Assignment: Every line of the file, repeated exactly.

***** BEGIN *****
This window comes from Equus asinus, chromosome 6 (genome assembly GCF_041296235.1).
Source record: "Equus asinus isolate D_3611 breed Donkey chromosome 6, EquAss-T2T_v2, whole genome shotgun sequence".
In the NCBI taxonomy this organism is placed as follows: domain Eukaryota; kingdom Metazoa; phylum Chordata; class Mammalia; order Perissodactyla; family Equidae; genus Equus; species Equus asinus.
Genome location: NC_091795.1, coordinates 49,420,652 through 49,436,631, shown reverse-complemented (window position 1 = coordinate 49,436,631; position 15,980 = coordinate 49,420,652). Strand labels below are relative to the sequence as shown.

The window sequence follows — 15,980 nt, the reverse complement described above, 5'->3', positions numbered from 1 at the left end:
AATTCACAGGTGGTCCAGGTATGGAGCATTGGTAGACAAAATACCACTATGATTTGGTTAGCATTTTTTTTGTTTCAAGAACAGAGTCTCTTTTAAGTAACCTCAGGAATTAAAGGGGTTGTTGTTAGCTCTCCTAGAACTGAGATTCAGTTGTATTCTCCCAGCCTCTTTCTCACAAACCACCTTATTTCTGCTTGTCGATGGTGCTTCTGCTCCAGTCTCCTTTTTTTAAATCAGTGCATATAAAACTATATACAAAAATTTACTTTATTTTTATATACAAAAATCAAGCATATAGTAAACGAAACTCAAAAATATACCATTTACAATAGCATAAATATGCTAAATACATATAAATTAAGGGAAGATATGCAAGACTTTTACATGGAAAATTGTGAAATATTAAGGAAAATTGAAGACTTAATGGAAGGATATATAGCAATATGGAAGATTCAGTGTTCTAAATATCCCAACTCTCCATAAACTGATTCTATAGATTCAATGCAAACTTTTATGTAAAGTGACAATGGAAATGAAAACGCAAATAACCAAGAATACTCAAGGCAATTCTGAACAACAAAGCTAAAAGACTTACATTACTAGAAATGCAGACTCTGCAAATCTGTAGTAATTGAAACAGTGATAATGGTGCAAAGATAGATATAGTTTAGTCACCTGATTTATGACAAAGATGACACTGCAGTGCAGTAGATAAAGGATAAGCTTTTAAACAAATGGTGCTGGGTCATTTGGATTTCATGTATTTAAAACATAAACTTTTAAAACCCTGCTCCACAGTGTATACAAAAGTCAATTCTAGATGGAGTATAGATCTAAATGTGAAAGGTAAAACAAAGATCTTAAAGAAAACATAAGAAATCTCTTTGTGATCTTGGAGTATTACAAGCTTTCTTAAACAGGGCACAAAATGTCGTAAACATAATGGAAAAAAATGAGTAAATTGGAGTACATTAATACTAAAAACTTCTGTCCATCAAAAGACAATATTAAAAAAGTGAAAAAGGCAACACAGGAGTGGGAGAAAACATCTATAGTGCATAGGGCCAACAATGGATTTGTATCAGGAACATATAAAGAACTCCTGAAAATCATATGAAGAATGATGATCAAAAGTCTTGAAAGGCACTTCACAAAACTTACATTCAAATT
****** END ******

This window comes from Equus asinus, chromosome 6 (genome assembly GCF_041296235.1).
Source record: "Equus asinus isolate D_3611 breed Donkey chromosome 6, EquAss-T2T_v2, whole genome shotgun sequence".
In the NCBI taxonomy this organism is placed as follows: domain Eukaryota; kingdom Metazoa; phylum Chordata; class Mammalia; order Perissodactyla; family Equidae; genus Equus; species Equus asinus.
Genome location: NC_091795.1, coordinates 49,420,652 through 49,436,631, shown reverse-complemented (window position 1 = coordinate 49,436,631; position 15,980 = coordinate 49,420,652). Strand labels below are relative to the sequence as shown.

The window sequence follows — 15,980 nt, the reverse complement described above, 5'->3', positions numbered from 1 at the left end:
AATTCACAGGTGGTCCAGGTATGGAGCATTGGTAGACAAAATACCACTATGATTTGGTTAGCATTTTTTTTGTTTCAAGAACAGAGTCTCTTTTAAGTAACCTCAGGAATTAAAGGGGTTGTTGTTAGCTCTCCTAGAACTGAGATTCAGTTGTATTCTCCCAGCCTCTTTCTCACAAACCACCTTATTTCTGCTTGTCGATGGTGCTTCTGCTCCAGTCTCCTTTTTTTAAATCAGTGCATATAAAACTATATACAAAAATTTACTTTATTTTTATATACAAAAATCAAGCATATAGTAAACGAAACTCAAAAATATACCATTTACAATAGCATAAATATGCTAAATACATATAAATTAAGGGAAGATATGCAAGACTTTTACATGGAAAATTGTGAAATATTAAGGAAAATTGAAGACTTAATGGAAGGATATATAGCAATATGGAAGATTCAGTGTTCTAAATATCCCAACTCTCCATAAACTGATTCTATAGATTCAATGCAAACTTTTATGTAAAGTGACAATGGAAATGAAAACGCAAATAACCAAGAATACTCAAGGCAATTCTGAACAACAAAGCTAAAAGACTTACATTACTAGAAATGCAGACTCTGCAAATCTGTAGTAATTGAAACAGTGATAATGGTGCAAAGATAGATATAGTTTAGTCACCTGATTTATGACAAAGATGACACTGCAGTGCAGTAGATAAAGGATAAGCTTTTAAACAAATGGTGCTGGGTCATTTGGATTTCATGTATTTAAAACATAAACTTTTAAAACCCTGCTCCACAGTGTATACAAAAGTCAATTCTAGATGGAGTATAGATCTAAATGTGAAAGGTAAAACAAAGATCTTAAAGAAAACATAAGAAATCTCTTTGTGATCTTGGAGTATTACAAGCTTTCTTAAACAGGGCACAAAATGTCGTAAACATAATGGAAAAAAATGAGTAAATTGGAGTACATTAATACTAAAAACTTCTGTCCATCAAAAGACAATATTAAAAAAGTGAAAAAGGCAACACAGGAGTGGGAGAAAACATCTATAGTGCATAGGGCCAACAATGGATTTGTATCAGGAACATATAAAGAACTCCTGAAAATCATATGAAGAATGATGATCAAAAGTCTTGAAAGGCACTTCACAAAACTTACATTCAAATT